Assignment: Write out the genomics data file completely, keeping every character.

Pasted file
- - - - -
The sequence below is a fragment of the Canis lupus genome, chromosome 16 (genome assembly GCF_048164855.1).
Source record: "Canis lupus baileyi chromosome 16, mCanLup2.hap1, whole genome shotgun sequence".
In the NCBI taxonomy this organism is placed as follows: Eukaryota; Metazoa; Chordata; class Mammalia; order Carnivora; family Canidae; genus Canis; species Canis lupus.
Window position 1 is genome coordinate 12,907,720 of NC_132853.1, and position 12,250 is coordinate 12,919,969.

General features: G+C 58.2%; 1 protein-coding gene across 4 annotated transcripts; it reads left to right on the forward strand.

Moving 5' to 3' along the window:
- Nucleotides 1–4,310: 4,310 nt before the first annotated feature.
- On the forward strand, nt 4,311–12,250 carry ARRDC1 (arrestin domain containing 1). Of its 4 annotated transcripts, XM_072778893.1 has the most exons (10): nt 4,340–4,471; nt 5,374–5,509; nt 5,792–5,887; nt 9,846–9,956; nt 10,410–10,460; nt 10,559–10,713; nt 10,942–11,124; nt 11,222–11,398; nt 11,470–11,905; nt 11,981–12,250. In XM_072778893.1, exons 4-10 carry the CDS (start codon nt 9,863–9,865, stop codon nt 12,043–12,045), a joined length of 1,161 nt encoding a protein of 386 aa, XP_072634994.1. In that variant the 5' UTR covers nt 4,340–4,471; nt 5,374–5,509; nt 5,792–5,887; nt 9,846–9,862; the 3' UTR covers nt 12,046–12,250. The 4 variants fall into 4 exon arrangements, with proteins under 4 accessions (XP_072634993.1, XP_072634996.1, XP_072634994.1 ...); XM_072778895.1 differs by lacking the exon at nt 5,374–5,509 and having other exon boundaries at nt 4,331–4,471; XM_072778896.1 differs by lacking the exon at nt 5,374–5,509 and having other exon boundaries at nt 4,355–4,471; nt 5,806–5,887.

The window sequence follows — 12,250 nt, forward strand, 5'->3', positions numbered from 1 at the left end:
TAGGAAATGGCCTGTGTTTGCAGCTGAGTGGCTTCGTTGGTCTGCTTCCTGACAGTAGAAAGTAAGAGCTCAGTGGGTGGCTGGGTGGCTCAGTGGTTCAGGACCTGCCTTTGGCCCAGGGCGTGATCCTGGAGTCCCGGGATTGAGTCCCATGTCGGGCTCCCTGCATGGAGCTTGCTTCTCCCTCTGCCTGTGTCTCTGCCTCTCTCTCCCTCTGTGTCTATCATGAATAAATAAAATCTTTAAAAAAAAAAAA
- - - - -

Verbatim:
The sequence below is a fragment of the Canis lupus genome, chromosome 16 (genome assembly GCF_048164855.1).
Source record: "Canis lupus baileyi chromosome 16, mCanLup2.hap1, whole genome shotgun sequence".
In the NCBI taxonomy this organism is placed as follows: Eukaryota; Metazoa; Chordata; class Mammalia; order Carnivora; family Canidae; genus Canis; species Canis lupus.
Window position 1 is genome coordinate 12,907,720 of NC_132853.1, and position 12,250 is coordinate 12,919,969.

General features: G+C 58.2%; 1 protein-coding gene across 4 annotated transcripts; it reads left to right on the forward strand.

Moving 5' to 3' along the window:
- Nucleotides 1–4,310: 4,310 nt before the first annotated feature.
- On the forward strand, nt 4,311–12,250 carry ARRDC1 (arrestin domain containing 1). Of its 4 annotated transcripts, XM_072778893.1 has the most exons (10): nt 4,340–4,471; nt 5,374–5,509; nt 5,792–5,887; nt 9,846–9,956; nt 10,410–10,460; nt 10,559–10,713; nt 10,942–11,124; nt 11,222–11,398; nt 11,470–11,905; nt 11,981–12,250. In XM_072778893.1, exons 4-10 carry the CDS (start codon nt 9,863–9,865, stop codon nt 12,043–12,045), a joined length of 1,161 nt encoding a protein of 386 aa, XP_072634994.1. In that variant the 5' UTR covers nt 4,340–4,471; nt 5,374–5,509; nt 5,792–5,887; nt 9,846–9,862; the 3' UTR covers nt 12,046–12,250. The 4 variants fall into 4 exon arrangements, with proteins under 4 accessions (XP_072634993.1, XP_072634996.1, XP_072634994.1 ...); XM_072778895.1 differs by lacking the exon at nt 5,374–5,509 and having other exon boundaries at nt 4,331–4,471; XM_072778896.1 differs by lacking the exon at nt 5,374–5,509 and having other exon boundaries at nt 4,355–4,471; nt 5,806–5,887.

The window sequence follows — 12,250 nt, forward strand, 5'->3', positions numbered from 1 at the left end:
TAGGAAATGGCCTGTGTTTGCAGCTGAGTGGCTTCGTTGGTCTGCTTCCTGACAGTAGAAAGTAAGAGCTCAGTGGGTGGCTGGGTGGCTCAGTGGTTCAGGACCTGCCTTTGGCCCAGGGCGTGATCCTGGAGTCCCGGGATTGAGTCCCATGTCGGGCTCCCTGCATGGAGCTTGCTTCTCCCTCTGCCTGTGTCTCTGCCTCTCTCTCCCTCTGTGTCTATCATGAATAAATAAAATCTTTAAAAAAAAAAAA